MUSIC JOURNALIST Malik Meer, writing recently in The Face, archly slashes brownface minstrelsy: "Would four brown faces chanting Hindu/Islamic mantras ever achieve the same levels of success? Hmmm." But he also sighs, "Hopefully, the day will dawn when people will talk of tabla grooves and funky sitars instead of Asian DJs themselves being oh so lovable and ethnic." Hey, Malik, that day has arrived.

For better or worse, the Asian underground will now have to begin to confront the same kind of identity politics that American hip-hoppers and black junglists have been struggling through for years. By contrast, rock and hip-hop-influenced manifesto bearers like Fun^da^mental and Asian Dub Foundation offer certainty, even while fired by contradiction.

As constructed in the British sense, "black" has less to do with the legacy of slavery (a more American reading) than with the legacy of colonialism. During the 1970s, progressive activists argued for a broad definition that could encompass former colonial subjects of the Caribbean, Africa and Asia that had immigrated and were now living under Third World conditions in impoverished British neighborhoods.

By the '90s, however, this fragile coalition had been fragmented by growing class gaps, the influence of nationalisms and changing immigration patterns. In a few Thatcher-era race riots, Jamaicans and Africans burned and looted stores owned by Indians and Pakistanis.

Pioneering Asian crew Fun^da^mental embodied these new social paradoxes on it 1993 debut, Seize the Time (Beggars Banquet/Nation). Avowedly "black," they drew just as heavily from the nationalism of the Nation of Islam as the anticolonialism of the Black Panthers, even as one of the members called himself Propa-Gandhi.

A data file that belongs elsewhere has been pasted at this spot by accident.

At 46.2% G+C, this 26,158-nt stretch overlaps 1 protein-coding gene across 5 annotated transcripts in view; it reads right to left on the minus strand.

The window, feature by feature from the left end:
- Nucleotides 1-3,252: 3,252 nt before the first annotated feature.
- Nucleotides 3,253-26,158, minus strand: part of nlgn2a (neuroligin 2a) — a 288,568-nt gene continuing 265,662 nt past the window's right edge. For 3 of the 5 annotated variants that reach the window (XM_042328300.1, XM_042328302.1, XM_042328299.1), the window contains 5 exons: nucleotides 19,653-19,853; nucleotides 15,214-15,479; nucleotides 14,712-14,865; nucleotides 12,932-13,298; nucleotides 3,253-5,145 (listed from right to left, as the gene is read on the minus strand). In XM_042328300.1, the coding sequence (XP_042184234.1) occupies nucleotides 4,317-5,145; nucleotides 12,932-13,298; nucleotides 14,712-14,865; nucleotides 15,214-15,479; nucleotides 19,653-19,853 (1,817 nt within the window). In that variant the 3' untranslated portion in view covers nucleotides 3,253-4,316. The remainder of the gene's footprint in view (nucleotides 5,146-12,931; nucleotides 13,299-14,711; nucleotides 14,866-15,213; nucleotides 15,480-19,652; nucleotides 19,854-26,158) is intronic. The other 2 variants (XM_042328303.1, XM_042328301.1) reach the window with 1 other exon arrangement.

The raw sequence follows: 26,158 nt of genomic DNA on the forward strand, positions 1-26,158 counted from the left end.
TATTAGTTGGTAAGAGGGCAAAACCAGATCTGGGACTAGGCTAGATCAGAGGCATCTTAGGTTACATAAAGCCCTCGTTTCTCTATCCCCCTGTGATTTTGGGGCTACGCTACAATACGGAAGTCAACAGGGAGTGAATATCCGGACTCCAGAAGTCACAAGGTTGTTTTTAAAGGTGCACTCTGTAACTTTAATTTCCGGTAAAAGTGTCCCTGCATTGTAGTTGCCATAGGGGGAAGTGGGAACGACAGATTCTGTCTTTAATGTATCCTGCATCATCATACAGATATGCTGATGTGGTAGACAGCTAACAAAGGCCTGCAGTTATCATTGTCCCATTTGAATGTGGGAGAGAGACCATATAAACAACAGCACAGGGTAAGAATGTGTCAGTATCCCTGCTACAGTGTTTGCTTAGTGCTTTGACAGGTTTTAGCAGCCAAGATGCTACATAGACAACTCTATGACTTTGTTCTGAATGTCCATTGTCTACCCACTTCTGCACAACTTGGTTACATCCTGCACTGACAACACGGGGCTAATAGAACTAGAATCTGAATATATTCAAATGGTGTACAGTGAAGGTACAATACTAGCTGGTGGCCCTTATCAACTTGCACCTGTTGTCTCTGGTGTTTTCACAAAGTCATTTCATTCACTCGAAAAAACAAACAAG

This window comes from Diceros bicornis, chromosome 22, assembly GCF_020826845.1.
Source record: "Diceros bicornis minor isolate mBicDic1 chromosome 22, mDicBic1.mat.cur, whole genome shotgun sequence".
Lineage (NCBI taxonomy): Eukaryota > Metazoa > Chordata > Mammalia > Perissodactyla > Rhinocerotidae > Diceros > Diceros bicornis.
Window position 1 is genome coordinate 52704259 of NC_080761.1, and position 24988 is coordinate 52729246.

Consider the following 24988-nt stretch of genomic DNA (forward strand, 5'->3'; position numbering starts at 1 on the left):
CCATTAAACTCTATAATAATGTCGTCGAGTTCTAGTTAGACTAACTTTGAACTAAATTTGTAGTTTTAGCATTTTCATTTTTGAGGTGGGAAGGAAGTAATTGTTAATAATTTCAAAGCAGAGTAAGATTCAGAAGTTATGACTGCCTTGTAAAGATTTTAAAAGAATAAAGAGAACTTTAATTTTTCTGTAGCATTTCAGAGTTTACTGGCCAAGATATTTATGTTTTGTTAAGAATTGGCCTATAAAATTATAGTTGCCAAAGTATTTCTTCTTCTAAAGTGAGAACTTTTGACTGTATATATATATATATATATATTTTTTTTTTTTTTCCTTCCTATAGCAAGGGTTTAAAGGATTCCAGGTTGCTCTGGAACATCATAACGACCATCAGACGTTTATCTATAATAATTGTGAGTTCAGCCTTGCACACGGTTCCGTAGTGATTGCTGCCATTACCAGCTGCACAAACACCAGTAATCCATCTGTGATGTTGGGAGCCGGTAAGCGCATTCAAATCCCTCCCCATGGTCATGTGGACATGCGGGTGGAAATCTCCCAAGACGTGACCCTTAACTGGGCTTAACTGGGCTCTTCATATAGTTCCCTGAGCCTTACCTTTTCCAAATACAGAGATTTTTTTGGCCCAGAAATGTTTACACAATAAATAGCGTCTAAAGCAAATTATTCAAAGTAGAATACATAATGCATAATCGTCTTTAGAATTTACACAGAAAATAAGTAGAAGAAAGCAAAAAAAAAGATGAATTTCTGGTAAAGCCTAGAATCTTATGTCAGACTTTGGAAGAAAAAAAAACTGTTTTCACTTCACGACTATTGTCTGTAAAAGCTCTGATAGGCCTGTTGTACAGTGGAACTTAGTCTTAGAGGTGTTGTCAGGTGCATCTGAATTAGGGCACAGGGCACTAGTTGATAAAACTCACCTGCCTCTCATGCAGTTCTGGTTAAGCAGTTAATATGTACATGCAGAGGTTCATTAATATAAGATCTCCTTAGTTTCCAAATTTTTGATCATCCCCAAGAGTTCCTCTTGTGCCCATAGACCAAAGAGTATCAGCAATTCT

Over driving Indian percussion that shifts into proto-jungle, the spoken-word "Bullet Solution?" deplored indiscriminate eye-for-an-eye violence against whites even as it ruled out nonviolence.

The group's new album, Erotic Terrorism (Beggars Banquet/Nation), is more explicitly humanist--reprinting the United Nations' Universal Declaration of Human Rights in the CD jacket, the document that serves as the international rallying point for the protection of political prisoners and for decolonization. But you can dance to it--kind of.

The churning big beats of "Demonised Soul" and "Furious" evoke a social program-minded Prodigy or a black nationalist Nine Inch Nails. "Repent" sets Nation of Islam sermons to a beat that recalls the power of the Bomb Squad. But "Ja Sha Taan" is the marvel--a mesmerizing quawalli set to militant riddims.

FUN^DA^MENTAL'S Propa-Gandhi formed Nation Records and in 1996 signed Asian Dub Foundation to his indie. Now called England's "foremost political pop group" by no less than Melody Maker, ADF began humbly in the streets. In 1993, Dr. Das and Chandrasonic were teachers in London's East End in a music-education program called Community Music, setting up music technology workshops for disadvantaged Asian youths.